Sunday, 31 August 2008

With Vaughan Williams on Wenlock Edge

Wilderhope Manor on Wenlock Edge: my first introduction to the music of Vaughan Williams

Patrick Comerford

This month (August) marks the 50th anniversary of the death of the English composer, Ralph Vaughan Williams (1872-1958), who died on 26 August 1958.

Vaughan Williams wrote symphonies, chamber music, opera, choral music, and film scores, arranged a number of hymns, adapting them to popular melodies, and collected English folk music, folk dance and songs. And it a great pleasure to find that the BBC’s Proms last night (30 August) was a tribute to Vaughan Williams.

I was first introduced to the music of Vaughan Williams when I was 19 and I was staying in Wilderhope Manor on the slopes of Wenlock Edge. It was 1971 and I was walking through Shropshire, visiting small towns and villages such as Much Wenlock, Church Stretton, Longville and Shipton. Appropriately, the warden of the youth hostel suggested I should listen to Vaughan Williams’s On Wenlock Edge.

Six settings of poems from A.E. Housman’s A Shropshire Lad make up On Wenlock Edge, which is Vaughan Williams’s first totally characteristic work. The landscape inhabited by Housman is that of a mythical, idealised Shropshire, similar to the Wessex evoked in the novels of Thomas Hardy. His dominant themes are love, and a post-industrial pastoral nostalgia, infused with expressions of disillusionment at the sacrifice of the young soldiers going to war, never to return.

In recent weeks I have been listening again to some of those works I first came to know in the 1970s, including In the Fen Country (1904), Norfolk Rhapsody No. 1 (1906, revised in 1914), The Wasps, based on the play by Aristophanes (1909), On Wenlock Edge (1909), Fantasia on a Theme by Thomas Tallis (1910, revised in 1913 and 1919), Fantasia on Greensleeves (1934) and The Lark Ascending (1914). In all these works, Vaughan Williams is characteristically English, and Bishop Edward Darling and Donald Davison, in their Companion to Church Hymnal, say: “Many would claim he was the greatest 20th century English composer.”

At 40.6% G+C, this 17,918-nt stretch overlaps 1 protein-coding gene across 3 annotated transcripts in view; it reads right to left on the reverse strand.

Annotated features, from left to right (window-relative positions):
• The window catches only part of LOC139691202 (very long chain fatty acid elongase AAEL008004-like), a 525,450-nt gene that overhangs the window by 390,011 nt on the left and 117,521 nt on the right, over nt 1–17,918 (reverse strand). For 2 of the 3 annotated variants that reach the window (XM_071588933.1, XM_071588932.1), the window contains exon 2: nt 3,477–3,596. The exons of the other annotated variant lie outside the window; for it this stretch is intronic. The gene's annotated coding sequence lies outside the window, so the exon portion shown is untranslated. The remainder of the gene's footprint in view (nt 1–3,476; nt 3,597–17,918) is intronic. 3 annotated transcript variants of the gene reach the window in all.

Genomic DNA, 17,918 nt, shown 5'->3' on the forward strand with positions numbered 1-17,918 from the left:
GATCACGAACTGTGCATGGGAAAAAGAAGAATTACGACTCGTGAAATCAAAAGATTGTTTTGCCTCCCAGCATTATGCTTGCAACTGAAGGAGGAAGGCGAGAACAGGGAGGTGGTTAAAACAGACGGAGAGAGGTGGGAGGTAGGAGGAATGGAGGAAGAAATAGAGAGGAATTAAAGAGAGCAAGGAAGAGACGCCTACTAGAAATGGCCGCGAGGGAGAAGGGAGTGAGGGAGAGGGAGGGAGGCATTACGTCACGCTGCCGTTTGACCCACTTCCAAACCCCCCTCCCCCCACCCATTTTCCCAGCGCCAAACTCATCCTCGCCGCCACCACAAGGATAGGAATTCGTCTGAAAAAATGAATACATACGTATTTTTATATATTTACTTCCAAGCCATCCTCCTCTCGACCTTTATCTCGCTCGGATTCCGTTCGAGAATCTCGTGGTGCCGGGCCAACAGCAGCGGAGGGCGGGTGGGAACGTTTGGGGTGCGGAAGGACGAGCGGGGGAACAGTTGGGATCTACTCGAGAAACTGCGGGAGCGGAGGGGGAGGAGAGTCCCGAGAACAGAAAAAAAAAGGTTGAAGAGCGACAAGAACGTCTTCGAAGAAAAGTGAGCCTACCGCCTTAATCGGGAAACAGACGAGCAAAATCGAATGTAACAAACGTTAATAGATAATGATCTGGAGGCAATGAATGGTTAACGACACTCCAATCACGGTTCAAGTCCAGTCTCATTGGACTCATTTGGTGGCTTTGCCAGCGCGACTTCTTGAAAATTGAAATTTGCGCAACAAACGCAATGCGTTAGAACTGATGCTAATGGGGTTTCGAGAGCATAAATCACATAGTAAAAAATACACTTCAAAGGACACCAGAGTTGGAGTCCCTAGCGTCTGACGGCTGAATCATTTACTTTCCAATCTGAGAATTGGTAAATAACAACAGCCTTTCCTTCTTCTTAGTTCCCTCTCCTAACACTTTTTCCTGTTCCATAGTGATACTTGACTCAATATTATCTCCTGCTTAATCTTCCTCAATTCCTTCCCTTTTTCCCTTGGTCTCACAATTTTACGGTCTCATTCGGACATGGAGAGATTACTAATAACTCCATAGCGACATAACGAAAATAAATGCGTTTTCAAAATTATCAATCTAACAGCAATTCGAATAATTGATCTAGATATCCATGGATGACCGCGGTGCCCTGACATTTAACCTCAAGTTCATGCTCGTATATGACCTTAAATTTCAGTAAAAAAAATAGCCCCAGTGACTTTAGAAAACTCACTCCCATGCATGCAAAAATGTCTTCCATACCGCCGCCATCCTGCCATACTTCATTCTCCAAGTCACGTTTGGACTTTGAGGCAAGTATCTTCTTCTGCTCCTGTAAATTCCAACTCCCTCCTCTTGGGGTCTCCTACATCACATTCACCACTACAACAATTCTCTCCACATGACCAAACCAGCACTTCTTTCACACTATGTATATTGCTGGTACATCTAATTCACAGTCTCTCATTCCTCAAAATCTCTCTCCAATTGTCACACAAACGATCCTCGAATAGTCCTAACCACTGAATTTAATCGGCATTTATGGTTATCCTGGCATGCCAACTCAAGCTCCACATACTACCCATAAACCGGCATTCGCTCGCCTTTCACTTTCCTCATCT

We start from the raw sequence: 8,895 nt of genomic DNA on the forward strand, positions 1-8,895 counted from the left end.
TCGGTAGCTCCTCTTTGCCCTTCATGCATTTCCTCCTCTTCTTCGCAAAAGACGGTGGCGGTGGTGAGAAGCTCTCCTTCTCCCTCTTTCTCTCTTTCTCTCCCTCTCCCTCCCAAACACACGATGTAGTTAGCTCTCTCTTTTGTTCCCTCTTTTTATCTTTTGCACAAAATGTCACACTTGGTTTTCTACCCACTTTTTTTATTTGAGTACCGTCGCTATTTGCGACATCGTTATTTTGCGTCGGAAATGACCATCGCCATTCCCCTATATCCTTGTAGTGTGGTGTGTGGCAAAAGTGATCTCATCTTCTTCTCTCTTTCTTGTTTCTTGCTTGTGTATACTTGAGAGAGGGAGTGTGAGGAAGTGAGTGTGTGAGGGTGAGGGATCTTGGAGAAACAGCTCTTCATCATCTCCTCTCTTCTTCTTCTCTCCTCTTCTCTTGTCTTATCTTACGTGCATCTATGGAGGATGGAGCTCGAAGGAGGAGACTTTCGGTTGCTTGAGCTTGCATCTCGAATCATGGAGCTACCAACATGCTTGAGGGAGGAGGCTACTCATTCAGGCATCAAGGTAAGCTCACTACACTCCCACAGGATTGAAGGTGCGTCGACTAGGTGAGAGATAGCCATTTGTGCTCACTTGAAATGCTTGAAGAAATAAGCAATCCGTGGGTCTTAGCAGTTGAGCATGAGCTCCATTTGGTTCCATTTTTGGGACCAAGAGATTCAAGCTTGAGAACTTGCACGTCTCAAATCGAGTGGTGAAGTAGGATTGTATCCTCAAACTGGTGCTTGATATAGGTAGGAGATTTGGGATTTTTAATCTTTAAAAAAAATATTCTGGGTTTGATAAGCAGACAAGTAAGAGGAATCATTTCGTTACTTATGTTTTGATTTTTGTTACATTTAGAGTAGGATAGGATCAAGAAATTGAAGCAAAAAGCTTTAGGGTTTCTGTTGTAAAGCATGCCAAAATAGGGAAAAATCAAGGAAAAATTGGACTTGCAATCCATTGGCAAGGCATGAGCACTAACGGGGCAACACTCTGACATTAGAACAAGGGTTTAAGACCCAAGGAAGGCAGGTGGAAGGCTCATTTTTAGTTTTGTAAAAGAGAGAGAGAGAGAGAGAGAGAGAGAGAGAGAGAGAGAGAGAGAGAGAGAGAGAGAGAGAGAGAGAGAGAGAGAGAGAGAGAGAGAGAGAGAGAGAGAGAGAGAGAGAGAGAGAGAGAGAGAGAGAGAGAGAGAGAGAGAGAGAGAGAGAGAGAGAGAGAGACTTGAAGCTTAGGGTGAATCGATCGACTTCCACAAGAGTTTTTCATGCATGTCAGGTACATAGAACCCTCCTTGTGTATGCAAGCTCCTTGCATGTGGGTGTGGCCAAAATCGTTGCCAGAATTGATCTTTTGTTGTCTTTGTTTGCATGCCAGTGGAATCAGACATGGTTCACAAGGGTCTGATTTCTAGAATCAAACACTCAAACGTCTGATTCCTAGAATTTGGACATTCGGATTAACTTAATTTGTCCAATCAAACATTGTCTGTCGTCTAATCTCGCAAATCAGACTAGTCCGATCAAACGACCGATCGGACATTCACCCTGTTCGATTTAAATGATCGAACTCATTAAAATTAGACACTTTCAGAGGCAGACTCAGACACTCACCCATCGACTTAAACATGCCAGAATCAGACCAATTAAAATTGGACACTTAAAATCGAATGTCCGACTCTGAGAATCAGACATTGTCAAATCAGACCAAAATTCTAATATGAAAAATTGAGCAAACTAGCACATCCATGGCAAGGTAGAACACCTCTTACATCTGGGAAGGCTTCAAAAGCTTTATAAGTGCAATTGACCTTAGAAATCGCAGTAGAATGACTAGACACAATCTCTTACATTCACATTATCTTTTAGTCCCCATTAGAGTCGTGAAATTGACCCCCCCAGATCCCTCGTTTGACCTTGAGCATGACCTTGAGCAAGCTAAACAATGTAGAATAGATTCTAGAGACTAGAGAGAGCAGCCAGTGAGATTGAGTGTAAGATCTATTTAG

A vicar’s son, Vaughan Williams was born on 12 October 1872 in Down Ampney, Gloucestershire. His father, the Revd Arthur Vaughan Williams, who died in 1875, was the Vicar of Down Ampney, while his mother, Margaret Susan Wedgwood (1843–1937), was a direct descendant of the Staffordshire potter Josiah Wedgwood, and was related to the Darwin family – Charles Darwin was a great-uncle and Tony Benn is a distant cousin. With a background like that, it is little wonder that Vaughan Williams grew up with life-lasting democratic and egalitarian ideals – a socialist who refused all honours except the Order of Merit, which he accepted after the death of Elgar in 1935.

At the Royal College of Music, Vaughan Williams studied under the Irish composer Charles Villiers Stanford. Later, as he read history and music at Trinity College, Cambridge, he became friends with the philosophers George Moore and Bertrand Russell.